Rubin Phillip was an outspoken opponent of apartheid – today, he is an Anglican bishop from KwaZulu-Natal and is still engaged in the struggle for justice. His voice is heard in this rather young democracy and he makes best use of it: for example, by advocating education on HIV/AIDS and supporting refugees. He also successfully campaigned against and prevented the shipment and delivery of weapons to Zimbabwe.
Commitment to peace and justice has always been an essential part of Rubin Phillip's life. The Anglican bishop from the South African coastal province KwaZulu-Natal joined the Black Consciousness Movement at a young age - a movement which opposed the racist ideology of apartheid with a new black self-esteem. Due to his leading role in the resistance movement against racial segregation, he was put under house arrest in 1973 for three years.
Till today, Rubin Phillip does not mince his words. After the end of apartheid he did not retreat into privacy. Instead, he pinpoints sociopolitical and economical issues of this young democracy right away. Heading a group of church-leaders from KwaZulu-Natal, he mediated between political opponents. In this manner, he played an active role in curbing violence in his country. His activities combating the dramatic spread of HIV/AIDS have also been outstanding: he not only asked priests of his diocese to undergo an HIV-test, but also set a good example by getting himself tested first.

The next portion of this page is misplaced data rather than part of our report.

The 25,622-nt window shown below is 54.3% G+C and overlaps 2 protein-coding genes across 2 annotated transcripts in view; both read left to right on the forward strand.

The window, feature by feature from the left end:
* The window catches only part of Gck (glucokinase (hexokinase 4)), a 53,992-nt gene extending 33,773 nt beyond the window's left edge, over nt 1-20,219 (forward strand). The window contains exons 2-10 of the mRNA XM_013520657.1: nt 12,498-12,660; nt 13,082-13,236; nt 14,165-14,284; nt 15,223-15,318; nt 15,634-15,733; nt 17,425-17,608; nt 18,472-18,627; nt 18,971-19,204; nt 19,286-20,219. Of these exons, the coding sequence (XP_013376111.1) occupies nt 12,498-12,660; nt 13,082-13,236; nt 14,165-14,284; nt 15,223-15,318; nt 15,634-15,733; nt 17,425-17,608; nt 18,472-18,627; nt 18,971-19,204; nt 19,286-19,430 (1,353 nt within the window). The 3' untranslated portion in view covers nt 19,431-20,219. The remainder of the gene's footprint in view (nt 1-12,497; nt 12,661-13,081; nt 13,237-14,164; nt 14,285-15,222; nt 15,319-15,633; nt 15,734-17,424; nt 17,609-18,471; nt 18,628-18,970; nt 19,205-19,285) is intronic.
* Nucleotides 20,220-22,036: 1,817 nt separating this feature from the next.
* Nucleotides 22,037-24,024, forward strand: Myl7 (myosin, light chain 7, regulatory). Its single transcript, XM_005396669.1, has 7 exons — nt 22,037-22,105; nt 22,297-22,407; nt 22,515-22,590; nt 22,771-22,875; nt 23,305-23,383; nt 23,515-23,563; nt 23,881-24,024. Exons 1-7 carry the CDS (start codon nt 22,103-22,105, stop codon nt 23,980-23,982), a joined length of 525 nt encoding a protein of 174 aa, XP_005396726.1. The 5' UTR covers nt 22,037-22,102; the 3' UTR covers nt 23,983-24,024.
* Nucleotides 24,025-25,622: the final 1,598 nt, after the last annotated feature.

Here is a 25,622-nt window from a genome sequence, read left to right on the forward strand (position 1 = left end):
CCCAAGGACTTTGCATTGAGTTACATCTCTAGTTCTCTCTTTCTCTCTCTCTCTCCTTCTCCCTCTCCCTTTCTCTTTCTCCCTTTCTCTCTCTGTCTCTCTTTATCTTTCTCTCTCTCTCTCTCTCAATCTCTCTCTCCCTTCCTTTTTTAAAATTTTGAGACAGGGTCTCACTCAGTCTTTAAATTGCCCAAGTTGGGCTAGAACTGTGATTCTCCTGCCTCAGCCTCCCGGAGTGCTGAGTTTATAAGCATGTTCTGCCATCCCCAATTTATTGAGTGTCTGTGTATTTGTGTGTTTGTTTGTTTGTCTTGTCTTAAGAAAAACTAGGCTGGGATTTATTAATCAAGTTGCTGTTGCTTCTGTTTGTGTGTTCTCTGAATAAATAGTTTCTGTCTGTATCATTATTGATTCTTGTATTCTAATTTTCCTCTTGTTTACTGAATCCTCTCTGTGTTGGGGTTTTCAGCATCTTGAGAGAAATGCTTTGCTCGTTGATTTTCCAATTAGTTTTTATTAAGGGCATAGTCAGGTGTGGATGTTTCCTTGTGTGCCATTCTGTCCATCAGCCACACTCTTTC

Along with other church-leaders, the 61-year old bishop is one of the founders of Solidarity Peace Trust advocating human rights, freedom and democracy in Southern Africa. He supports those who are not yet benefitting from democracy in South Africa: displaced persons, victims of persecution, detainees. Phillip visits them in prisons and hospitals and offers legal advice in court cases. In April 2008, when a wave of xenophobic violence unleashed in South Africa, Phillip campaigned for the protection of refugees. Due to his strong efforts, these refugees received shelter and support from South African churches.
The refugees mainly came from the neighbouring country Zimbabwe, where the population has been suffering for years under the oppression of dictator Robert Mugabe. Even here Rubin Phillip has been actively involved in peace work. In April 2008, a Chinese ship containing weapons for Zimbabwe was not permitted to arrive in Durban and had to return immediately: Together with another peace activist, Phillip successfully managed to get a court order and prevent this delivery of weapons. Furthermore, through the Solidarity Peace Trust, Phillip and his colleagues try to support and mobilize people in remote areas of Zimbabwe in order to pressurize their political leaders.